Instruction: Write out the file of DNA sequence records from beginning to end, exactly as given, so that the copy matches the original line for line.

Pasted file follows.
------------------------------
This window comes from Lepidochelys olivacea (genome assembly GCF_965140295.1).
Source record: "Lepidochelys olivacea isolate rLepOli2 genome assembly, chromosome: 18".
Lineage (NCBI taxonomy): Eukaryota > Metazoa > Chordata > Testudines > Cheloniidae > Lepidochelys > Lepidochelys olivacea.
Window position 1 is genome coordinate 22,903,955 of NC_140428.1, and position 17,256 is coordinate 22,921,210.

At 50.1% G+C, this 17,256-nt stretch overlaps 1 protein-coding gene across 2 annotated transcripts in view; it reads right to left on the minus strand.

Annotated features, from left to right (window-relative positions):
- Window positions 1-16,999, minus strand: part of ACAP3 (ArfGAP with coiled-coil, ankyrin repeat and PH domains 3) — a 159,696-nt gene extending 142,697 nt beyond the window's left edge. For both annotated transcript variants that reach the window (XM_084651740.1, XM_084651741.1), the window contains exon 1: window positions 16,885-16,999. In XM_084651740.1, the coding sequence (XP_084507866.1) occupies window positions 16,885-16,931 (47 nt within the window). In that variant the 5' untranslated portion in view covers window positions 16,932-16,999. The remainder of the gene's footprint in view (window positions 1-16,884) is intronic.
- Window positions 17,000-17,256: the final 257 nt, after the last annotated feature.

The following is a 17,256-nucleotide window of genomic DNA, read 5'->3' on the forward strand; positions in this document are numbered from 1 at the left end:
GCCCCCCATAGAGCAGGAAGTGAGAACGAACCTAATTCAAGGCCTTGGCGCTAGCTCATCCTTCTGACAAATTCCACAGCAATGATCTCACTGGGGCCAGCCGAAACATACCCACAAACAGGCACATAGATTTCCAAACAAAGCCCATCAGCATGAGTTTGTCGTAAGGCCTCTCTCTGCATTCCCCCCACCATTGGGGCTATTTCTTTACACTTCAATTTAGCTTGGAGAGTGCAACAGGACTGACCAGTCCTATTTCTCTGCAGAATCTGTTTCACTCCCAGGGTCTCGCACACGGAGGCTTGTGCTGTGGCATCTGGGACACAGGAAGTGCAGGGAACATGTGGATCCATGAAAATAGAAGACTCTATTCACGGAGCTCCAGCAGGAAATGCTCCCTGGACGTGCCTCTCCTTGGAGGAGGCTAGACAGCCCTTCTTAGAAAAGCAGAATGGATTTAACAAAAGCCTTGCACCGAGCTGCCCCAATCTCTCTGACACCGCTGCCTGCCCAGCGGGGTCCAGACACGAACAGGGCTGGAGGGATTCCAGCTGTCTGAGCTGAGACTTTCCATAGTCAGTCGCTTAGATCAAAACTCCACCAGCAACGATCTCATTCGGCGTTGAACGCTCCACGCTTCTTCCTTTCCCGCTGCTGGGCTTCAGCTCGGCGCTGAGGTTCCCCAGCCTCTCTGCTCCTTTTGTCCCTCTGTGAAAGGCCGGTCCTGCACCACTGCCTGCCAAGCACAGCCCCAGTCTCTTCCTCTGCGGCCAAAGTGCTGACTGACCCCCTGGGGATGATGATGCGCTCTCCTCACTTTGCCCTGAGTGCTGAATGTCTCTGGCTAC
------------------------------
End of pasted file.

This window comes from Lepidochelys olivacea (genome assembly GCF_965140295.1).
Source record: "Lepidochelys olivacea isolate rLepOli2 genome assembly, chromosome: 18".
Lineage (NCBI taxonomy): Eukaryota > Metazoa > Chordata > Testudines > Cheloniidae > Lepidochelys > Lepidochelys olivacea.
Window position 1 is genome coordinate 22,903,955 of NC_140428.1, and position 17,256 is coordinate 22,921,210.

At 50.1% G+C, this 17,256-nt stretch overlaps 1 protein-coding gene across 2 annotated transcripts in view; it reads right to left on the minus strand.

Annotated features, from left to right (window-relative positions):
- Window positions 1-16,999, minus strand: part of ACAP3 (ArfGAP with coiled-coil, ankyrin repeat and PH domains 3) — a 159,696-nt gene extending 142,697 nt beyond the window's left edge. For both annotated transcript variants that reach the window (XM_084651740.1, XM_084651741.1), the window contains exon 1: window positions 16,885-16,999. In XM_084651740.1, the coding sequence (XP_084507866.1) occupies window positions 16,885-16,931 (47 nt within the window). In that variant the 5' untranslated portion in view covers window positions 16,932-16,999. The remainder of the gene's footprint in view (window positions 1-16,884) is intronic.
- Window positions 17,000-17,256: the final 257 nt, after the last annotated feature.

The following is a 17,256-nucleotide window of genomic DNA, read 5'->3' on the forward strand; positions in this document are numbered from 1 at the left end:
GCCCCCCATAGAGCAGGAAGTGAGAACGAACCTAATTCAAGGCCTTGGCGCTAGCTCATCCTTCTGACAAATTCCACAGCAATGATCTCACTGGGGCCAGCCGAAACATACCCACAAACAGGCACATAGATTTCCAAACAAAGCCCATCAGCATGAGTTTGTCGTAAGGCCTCTCTCTGCATTCCCCCCACCATTGGGGCTATTTCTTTACACTTCAATTTAGCTTGGAGAGTGCAACAGGACTGACCAGTCCTATTTCTCTGCAGAATCTGTTTCACTCCCAGGGTCTCGCACACGGAGGCTTGTGCTGTGGCATCTGGGACACAGGAAGTGCAGGGAACATGTGGATCCATGAAAATAGAAGACTCTATTCACGGAGCTCCAGCAGGAAATGCTCCCTGGACGTGCCTCTCCTTGGAGGAGGCTAGACAGCCCTTCTTAGAAAAGCAGAATGGATTTAACAAAAGCCTTGCACCGAGCTGCCCCAATCTCTCTGACACCGCTGCCTGCCCAGCGGGGTCCAGACACGAACAGGGCTGGAGGGATTCCAGCTGTCTGAGCTGAGACTTTCCATAGTCAGTCGCTTAGATCAAAACTCCACCAGCAACGATCTCATTCGGCGTTGAACGCTCCACGCTTCTTCCTTTCCCGCTGCTGGGCTTCAGCTCGGCGCTGAGGTTCCCCAGCCTCTCTGCTCCTTTTGTCCCTCTGTGAAAGGCCGGTCCTGCACCACTGCCTGCCAAGCACAGCCCCAGTCTCTTCCTCTGCGGCCAAAGTGCTGACTGACCCCCTGGGGATGATGATGCGCTCTCCTCACTTTGCCCTGAGTGCTGAATGTCTCTGGCTAC